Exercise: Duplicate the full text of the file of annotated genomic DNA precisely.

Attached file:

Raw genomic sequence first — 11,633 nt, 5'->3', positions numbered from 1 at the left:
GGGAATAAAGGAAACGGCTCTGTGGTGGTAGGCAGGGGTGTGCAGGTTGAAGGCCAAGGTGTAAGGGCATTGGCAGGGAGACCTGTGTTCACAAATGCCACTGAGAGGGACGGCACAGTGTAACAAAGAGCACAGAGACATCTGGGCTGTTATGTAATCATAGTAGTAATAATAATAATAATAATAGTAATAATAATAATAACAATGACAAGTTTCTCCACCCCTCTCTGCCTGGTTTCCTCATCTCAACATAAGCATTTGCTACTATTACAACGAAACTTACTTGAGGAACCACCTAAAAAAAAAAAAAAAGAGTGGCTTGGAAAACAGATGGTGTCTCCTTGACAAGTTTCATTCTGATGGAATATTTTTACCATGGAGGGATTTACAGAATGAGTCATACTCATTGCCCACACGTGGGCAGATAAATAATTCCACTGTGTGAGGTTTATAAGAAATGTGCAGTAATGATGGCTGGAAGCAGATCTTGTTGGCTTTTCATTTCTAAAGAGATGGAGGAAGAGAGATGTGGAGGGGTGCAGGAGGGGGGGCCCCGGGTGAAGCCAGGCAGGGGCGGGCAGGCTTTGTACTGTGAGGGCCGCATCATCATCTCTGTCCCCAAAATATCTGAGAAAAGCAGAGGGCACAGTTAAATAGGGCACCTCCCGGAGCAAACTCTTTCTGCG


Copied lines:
Raw genomic sequence first — 11,633 nt, 5'->3', positions numbered from 1 at the left:
GGGAATAAAGGAAACGGCTCTGTGGTGGTAGGCAGGGGTGTGCAGGTTGAAGGCCAAGGTGTAAGGGCATTGGCAGGGAGACCTGTGTTCACAAATGCCACTGAGAGGGACGGCACAGTGTAACAAAGAGCACAGAGACATCTGGGCTGTTATGTAATCATAGTAGTAATAATAATAATAATAATAGTAATAATAATAATAACAATGACAAGTTTCTCCACCCCTCTCTGCCTGGTTTCCTCATCTCAACATAAGCATTTGCTACTATTACAACGAAACTTACTTGAGGAACCACCTAAAAAAAAAAAAAAAGAGTGGCTTGGAAAACAGATGGTGTCTCCTTGACAAGTTTCATTCTGATGGAATATTTTTACCATGGAGGGATTTACAGAATGAGTCATACTCATTGCCCACACGTGGGCAGATAAATAATTCCACTGTGTGAGGTTTATAAGAAATGTGCAGTAATGATGGCTGGAAGCAGATCTTGTTGGCTTTTCATTTCTAAAGAGATGGAGGAAGAGAGATGTGGAGGGGTGCAGGAGGGGGGGCCCCGGGTGAAGCCAGGCAGGGGCGGGCAGGCTTTGTACTGTGAGGGCCGCATCATCATCTCTGTCCCCAAAATATCTGAGAAAAGCAGAGGGCACAGTTAAATAGGGCACCTCCCGGAGCAAACTCTTTCTGCG